Castells sketches out a who’s who of global crime: “The Sicilian Cosa Nostra..., the American Mafia, the Colombian cartels, the Mexican cartels, the Nigerian criminal networks, the Japanese Yakuza, the Chinese Triads, the constellation of Russian Mafiyas, the Turkish heroin traffickers, the Jamaican Posses and a myriad of regional and local criminal groupings in all countries” that have come together “in a global, diversified network.” He also traces the who’s who of their businesses, including drugs, arms and “everything that receives added value precisely from its prohibition in a given institutional environment: radioactive material, human organs and illegal immigrants; prostitution; gambling; loan-sharking; kidnapping; racketeering and extortion; counterfeiting of goods, bank notes, financial documents, credit cards and identity cards; killers for hire; traffic of sensitive information, technology or art objects; international sales of stolen goods; or even dumping garbage illegally from one country into another.” And of course, “at the heart of the system, there is money laundering by the hundreds of billions (maybe trillions) of dollars,” linked to the legal formal economy through “complex financial schemes and international trade networks.” Castells observes the operations of these networks in Russia and Latin America, especially Colombia.

He outlines their strategy, which is “to base their management and production functions in low-risk areas, where they have relative control of the institutional environment, while targeting as preferential markets those areas with the most affluent demand, so that higher prices can be charged.” The various groups make strategic alliances that “closely follow the organizational logic of... ‘the network enterprise,’ characteristic of the Information Age.” On the issue of drug trafficking, Castells asks, “Why Colombia?” then explains: “Because of the original combination of dormant networks of drug traffic linking up to the United States, an existing entrepreneurial class marginalized by the failed industrialization of Latin America, and the strong rooting of the relatively educated, upwardly mobile smugglers into their cultures and local societies.” In addition, “this serendipitous formula” was built on the tradition of La Violencia of the 1950s, as well as “the perennial crisis of legitimacy and control of the Colombian state” and its corruption. Information technology makes it possible in this connection, however perverse it may be, as in the others, for “the real thing, that is the money, to circulate safely in the flows of computerized financial transactions, managed from offshore banking bases.” He concludes by pointing out that “criminal networks are probably in advance of multinational corporations in the decisive ability to combine cultural identity and global business.”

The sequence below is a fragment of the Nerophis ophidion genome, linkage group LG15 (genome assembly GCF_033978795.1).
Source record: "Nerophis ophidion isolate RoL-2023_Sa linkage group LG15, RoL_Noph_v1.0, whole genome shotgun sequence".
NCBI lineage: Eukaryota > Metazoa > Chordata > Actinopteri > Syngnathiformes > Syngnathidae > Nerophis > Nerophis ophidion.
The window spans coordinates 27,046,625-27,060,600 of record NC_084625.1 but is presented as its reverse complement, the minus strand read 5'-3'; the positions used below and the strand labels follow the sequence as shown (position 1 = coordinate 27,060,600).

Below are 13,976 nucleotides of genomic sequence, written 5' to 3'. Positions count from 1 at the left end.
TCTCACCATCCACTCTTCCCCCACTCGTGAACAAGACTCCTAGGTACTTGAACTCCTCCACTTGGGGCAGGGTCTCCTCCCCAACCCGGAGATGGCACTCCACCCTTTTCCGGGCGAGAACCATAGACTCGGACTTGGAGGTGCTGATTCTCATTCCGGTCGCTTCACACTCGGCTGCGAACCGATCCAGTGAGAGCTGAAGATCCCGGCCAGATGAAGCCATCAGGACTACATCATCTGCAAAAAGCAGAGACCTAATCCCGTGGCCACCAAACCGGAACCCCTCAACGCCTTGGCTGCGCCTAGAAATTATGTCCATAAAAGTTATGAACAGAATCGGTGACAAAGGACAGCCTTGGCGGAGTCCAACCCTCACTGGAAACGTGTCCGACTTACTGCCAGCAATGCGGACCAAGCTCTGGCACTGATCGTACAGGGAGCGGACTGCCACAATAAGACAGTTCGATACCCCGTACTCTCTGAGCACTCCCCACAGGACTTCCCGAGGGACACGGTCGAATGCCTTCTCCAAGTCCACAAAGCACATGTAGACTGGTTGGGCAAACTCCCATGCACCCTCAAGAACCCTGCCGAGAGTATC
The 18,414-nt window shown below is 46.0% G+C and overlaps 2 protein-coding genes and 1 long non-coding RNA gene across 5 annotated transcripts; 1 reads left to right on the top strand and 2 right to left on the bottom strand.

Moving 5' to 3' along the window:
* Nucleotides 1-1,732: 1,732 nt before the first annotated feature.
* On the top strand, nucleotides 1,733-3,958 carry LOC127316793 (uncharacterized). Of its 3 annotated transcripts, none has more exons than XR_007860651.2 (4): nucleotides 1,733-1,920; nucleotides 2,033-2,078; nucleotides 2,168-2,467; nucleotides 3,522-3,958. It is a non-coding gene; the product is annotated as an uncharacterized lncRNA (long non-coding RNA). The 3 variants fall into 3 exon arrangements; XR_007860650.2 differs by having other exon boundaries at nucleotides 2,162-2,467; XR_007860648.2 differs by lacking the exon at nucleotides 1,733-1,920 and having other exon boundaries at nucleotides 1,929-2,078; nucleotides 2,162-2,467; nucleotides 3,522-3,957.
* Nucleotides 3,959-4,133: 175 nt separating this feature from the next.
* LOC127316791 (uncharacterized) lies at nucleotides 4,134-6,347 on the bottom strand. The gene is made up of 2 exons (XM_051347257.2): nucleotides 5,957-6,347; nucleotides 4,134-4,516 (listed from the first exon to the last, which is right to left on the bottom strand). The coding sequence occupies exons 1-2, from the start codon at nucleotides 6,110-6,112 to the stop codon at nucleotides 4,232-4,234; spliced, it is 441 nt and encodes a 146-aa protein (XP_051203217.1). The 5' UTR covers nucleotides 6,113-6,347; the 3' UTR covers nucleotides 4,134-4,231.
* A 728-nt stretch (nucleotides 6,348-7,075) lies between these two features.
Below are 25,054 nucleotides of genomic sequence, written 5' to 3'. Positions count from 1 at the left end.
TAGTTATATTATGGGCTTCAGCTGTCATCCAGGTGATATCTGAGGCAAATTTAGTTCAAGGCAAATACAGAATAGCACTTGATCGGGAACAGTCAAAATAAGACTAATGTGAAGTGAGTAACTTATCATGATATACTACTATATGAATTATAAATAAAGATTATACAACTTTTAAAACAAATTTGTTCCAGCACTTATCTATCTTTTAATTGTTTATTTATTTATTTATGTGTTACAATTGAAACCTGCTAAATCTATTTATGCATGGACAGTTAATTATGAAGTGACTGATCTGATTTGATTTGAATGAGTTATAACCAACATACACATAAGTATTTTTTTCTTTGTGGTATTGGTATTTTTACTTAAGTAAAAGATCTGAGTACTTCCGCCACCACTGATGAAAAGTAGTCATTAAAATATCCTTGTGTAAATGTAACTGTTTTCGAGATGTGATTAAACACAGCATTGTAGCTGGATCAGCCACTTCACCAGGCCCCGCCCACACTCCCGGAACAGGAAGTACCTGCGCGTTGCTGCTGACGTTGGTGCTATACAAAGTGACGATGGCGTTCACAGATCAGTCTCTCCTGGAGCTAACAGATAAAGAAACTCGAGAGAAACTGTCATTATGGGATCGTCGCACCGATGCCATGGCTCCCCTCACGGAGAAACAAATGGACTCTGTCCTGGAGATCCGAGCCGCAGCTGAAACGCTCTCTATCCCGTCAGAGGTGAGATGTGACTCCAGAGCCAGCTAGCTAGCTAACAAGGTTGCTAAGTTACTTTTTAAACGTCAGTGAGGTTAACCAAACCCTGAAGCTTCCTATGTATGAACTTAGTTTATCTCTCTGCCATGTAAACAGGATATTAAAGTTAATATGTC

Rapid growth capitalism in the Asian Pacific
The second most important transformation studied by Castells on the threshold of the new millennium is that of the Asian Pacific. His main analytic thesis is that no region of the Pacific exists as a distinct or integrated entity and there will therefore be no Pacific Era, above all because the development process has been and continues to be fostered by parallel nationalisms unwilling to minimize their identity. The main factor in Japan, the four Asian Tigers (Singapore, South Korea, Taiwan and Hong Kong) and China is the presence of the developmental state, whose legitimacy is based on a social project rather than representation of civil society, in the same way that no revolutionary state is based on civil society.